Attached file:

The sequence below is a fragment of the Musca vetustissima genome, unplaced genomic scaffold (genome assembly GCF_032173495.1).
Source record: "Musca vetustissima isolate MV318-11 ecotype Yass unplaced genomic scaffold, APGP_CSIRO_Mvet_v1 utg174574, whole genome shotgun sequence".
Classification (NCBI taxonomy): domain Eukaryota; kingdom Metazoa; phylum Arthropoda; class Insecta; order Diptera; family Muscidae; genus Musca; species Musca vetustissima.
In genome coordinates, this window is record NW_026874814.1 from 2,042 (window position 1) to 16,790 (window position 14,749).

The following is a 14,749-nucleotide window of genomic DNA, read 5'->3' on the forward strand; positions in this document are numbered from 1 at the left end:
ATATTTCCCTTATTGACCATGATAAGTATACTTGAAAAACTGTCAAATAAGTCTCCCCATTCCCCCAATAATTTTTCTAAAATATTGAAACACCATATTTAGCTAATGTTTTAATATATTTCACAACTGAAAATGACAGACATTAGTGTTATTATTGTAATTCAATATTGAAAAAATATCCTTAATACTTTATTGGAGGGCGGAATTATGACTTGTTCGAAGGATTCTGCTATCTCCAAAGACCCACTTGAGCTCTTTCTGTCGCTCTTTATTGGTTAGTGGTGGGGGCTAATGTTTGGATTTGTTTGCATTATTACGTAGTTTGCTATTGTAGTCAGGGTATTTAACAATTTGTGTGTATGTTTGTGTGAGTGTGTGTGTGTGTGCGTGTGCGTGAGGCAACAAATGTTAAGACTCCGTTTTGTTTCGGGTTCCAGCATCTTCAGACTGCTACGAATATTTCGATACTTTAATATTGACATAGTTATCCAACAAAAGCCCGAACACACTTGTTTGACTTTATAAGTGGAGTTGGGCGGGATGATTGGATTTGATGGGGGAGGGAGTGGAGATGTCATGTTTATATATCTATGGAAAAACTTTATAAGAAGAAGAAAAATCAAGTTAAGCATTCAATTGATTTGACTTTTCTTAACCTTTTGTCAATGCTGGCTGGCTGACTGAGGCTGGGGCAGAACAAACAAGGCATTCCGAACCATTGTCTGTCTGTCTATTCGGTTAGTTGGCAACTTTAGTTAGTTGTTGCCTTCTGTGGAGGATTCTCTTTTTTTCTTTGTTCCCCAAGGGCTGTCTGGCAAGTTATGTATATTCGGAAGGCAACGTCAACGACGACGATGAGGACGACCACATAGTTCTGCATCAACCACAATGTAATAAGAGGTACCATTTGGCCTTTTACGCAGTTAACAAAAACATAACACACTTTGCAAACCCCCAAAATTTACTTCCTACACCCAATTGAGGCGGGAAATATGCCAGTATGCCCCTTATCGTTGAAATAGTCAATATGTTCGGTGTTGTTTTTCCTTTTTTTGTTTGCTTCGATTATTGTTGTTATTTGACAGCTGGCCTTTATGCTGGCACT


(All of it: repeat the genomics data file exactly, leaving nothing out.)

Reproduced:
The sequence below is a fragment of the Musca vetustissima genome, unplaced genomic scaffold (genome assembly GCF_032173495.1).
Source record: "Musca vetustissima isolate MV318-11 ecotype Yass unplaced genomic scaffold, APGP_CSIRO_Mvet_v1 utg174574, whole genome shotgun sequence".
Classification (NCBI taxonomy): domain Eukaryota; kingdom Metazoa; phylum Arthropoda; class Insecta; order Diptera; family Muscidae; genus Musca; species Musca vetustissima.
In genome coordinates, this window is record NW_026874814.1 from 2,042 (window position 1) to 16,790 (window position 14,749).

The following is a 14,749-nucleotide window of genomic DNA, read 5'->3' on the forward strand; positions in this document are numbered from 1 at the left end:
ATATTTCCCTTATTGACCATGATAAGTATACTTGAAAAACTGTCAAATAAGTCTCCCCATTCCCCCAATAATTTTTCTAAAATATTGAAACACCATATTTAGCTAATGTTTTAATATATTTCACAACTGAAAATGACAGACATTAGTGTTATTATTGTAATTCAATATTGAAAAAATATCCTTAATACTTTATTGGAGGGCGGAATTATGACTTGTTCGAAGGATTCTGCTATCTCCAAAGACCCACTTGAGCTCTTTCTGTCGCTCTTTATTGGTTAGTGGTGGGGGCTAATGTTTGGATTTGTTTGCATTATTACGTAGTTTGCTATTGTAGTCAGGGTATTTAACAATTTGTGTGTATGTTTGTGTGAGTGTGTGTGTGTGTGCGTGTGCGTGAGGCAACAAATGTTAAGACTCCGTTTTGTTTCGGGTTCCAGCATCTTCAGACTGCTACGAATATTTCGATACTTTAATATTGACATAGTTATCCAACAAAAGCCCGAACACACTTGTTTGACTTTATAAGTGGAGTTGGGCGGGATGATTGGATTTGATGGGGGAGGGAGTGGAGATGTCATGTTTATATATCTATGGAAAAACTTTATAAGAAGAAGAAAAATCAAGTTAAGCATTCAATTGATTTGACTTTTCTTAACCTTTTGTCAATGCTGGCTGGCTGACTGAGGCTGGGGCAGAACAAACAAGGCATTCCGAACCATTGTCTGTCTGTCTATTCGGTTAGTTGGCAACTTTAGTTAGTTGTTGCCTTCTGTGGAGGATTCTCTTTTTTTCTTTGTTCCCCAAGGGCTGTCTGGCAAGTTATGTATATTCGGAAGGCAACGTCAACGACGACGATGAGGACGACCACATAGTTCTGCATCAACCACAATGTAATAAGAGGTACCATTTGGCCTTTTACGCAGTTAACAAAAACATAACACACTTTGCAAACCCCCAAAATTTACTTCCTACACCCAATTGAGGCGGGAAATATGCCAGTATGCCCCTTATCGTTGAAATAGTCAATATGTTCGGTGTTGTTTTTCCTTTTTTTGTTTGCTTCGATTATTGTTGTTATTTGACAGCTGGCCTTTATGCTGGCACT